'Whatever happens we’ll have a hug and a kiss on the 18th green'
WHEN Nick McCarthy came through Final Qualifying at Hillside Heather Swash, Harold’s daughter, was straight on the phone with the offer of her house to Nick and his family.
They would move out for the week and stay with friends and the McCarthys would move in. If you knew the McCarthy family you would likely do the same.
I’ve worked in and around golf for well over a decade and Dave McCarthy, Nick’s dad, is the best bloke I’ve ever come across in all that time. He’s a rare treat of a man, completely genuine and down to earth, engaging, funny, kind, always interested and a brilliant listener. Hence the offer of a house – good things happen to good people, not enough but they do.
You’d love to have Dave as your dad and you’d love to have on your bag which he is this week, remarkably 44 years after his caddying debut in the Open and 16 years since his last appearance.
He’s spent forever working in the golf industry, the bulk of which was for True Temper. Dave knows everyone and vice versa. During our short conversation Danny Willett stopped to say hello, two other players did the same, two caddies did likewise, Birkdale’s pro Brian Hodgkinson was the next on the carousel and all left with a little chuckle.
At 4.05pm on Thursday Dave will line up in his fourth Open Championship but this time will be so much more special – father and son together on the 1st tee with half of Moortown there to cheer them on.
DM: Dave McCarthy NM: Nick McCarthy
DM: I first caddied in the Open at Troon in 1973. A northern boy called Dougie McClelland, who I knew through my brother-in-law, asked me to carry his bag. I was caddying for Brian Hutchinson in the Benson & Hedges at Hillside and Brian missed the cut so Dougie asked if I would caddy for him. Dougie got beaten in the final and so he asked if I would do it again at Troon.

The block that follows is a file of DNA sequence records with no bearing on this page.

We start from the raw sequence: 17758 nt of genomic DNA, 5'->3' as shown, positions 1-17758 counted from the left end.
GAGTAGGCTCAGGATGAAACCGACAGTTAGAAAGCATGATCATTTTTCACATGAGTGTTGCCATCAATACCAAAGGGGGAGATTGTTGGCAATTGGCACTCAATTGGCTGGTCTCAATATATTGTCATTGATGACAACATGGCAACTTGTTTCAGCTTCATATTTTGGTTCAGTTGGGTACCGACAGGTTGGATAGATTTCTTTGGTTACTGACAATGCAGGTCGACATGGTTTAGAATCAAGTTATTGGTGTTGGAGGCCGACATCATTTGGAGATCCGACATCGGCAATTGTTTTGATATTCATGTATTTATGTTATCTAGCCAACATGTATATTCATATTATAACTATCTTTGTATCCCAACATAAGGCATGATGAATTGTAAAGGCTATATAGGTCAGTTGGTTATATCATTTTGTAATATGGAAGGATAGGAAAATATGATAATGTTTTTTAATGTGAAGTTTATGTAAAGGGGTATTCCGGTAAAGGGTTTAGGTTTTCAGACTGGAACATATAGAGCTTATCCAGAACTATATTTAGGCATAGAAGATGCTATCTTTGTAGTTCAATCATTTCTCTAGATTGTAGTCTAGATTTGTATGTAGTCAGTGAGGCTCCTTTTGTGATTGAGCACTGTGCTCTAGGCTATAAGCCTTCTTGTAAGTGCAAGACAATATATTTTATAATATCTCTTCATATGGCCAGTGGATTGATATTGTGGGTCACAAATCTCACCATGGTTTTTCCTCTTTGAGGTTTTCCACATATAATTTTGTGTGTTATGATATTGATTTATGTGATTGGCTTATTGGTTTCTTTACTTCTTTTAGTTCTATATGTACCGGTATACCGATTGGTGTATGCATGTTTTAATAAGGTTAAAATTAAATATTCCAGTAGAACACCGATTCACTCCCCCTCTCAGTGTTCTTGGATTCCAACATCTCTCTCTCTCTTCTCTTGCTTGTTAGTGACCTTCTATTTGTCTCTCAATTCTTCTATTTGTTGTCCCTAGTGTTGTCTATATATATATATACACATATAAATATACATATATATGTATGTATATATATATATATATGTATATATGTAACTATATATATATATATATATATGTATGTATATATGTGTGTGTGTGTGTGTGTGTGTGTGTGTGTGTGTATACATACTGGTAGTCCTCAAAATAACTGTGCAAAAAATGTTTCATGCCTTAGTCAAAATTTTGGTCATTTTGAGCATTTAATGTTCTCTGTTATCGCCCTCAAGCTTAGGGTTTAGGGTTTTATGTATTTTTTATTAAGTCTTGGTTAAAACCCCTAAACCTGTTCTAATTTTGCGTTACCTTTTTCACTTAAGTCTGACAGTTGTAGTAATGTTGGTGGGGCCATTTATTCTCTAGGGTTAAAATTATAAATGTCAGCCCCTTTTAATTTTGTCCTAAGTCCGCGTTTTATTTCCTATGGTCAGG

We played with Lee Trevino in practice as they had the same managers. Dougie wanted me to do it full time but I was trying to make my own way as a player.
The following year he rang and asked if I would do Lytham so I did that one as well.
Later in life, in 1991, I was working for Spalding and one of my roles was to make sure everyone had balls and gloves. One player was Howard Clark, who I had known for years so I went to see him at West Lancs and I asked if he wanted anything.
He said ‘I’ve done my usual and sacked my caddie’ and so I offered to stand in. We did qualifying and he made it through with ease and I stayed on the bag for Birkdale. On the Saturday we were in the third last group out and just two shots back.
During the first two days we played with Fred Couples and Gary Player and Player gave me a ticking off for standing on his through line on the 11th green. In fairness I had nowhere else to go, I had three balls coming at me from three different directions.
NM: He’s a very good caddie, he’s always been the person I want on the bag but, with his work commitments, it wasn’t always possible.
I definitely feel most relaxed when he’s on the bag, I might have someone else who is a great caddie but I can’t express myself like I can with him, plus he’s played at a high level. And obviously he knows my game and me.
There was a tiny bit of doubt as to whether he could do the job given he would have to carry a tour bag. I even contemplated having a stand bag but I always wanted him, no question.
DM: I’ve caddied for Nick all season on the EuroPro so it’s not out of the ordinary.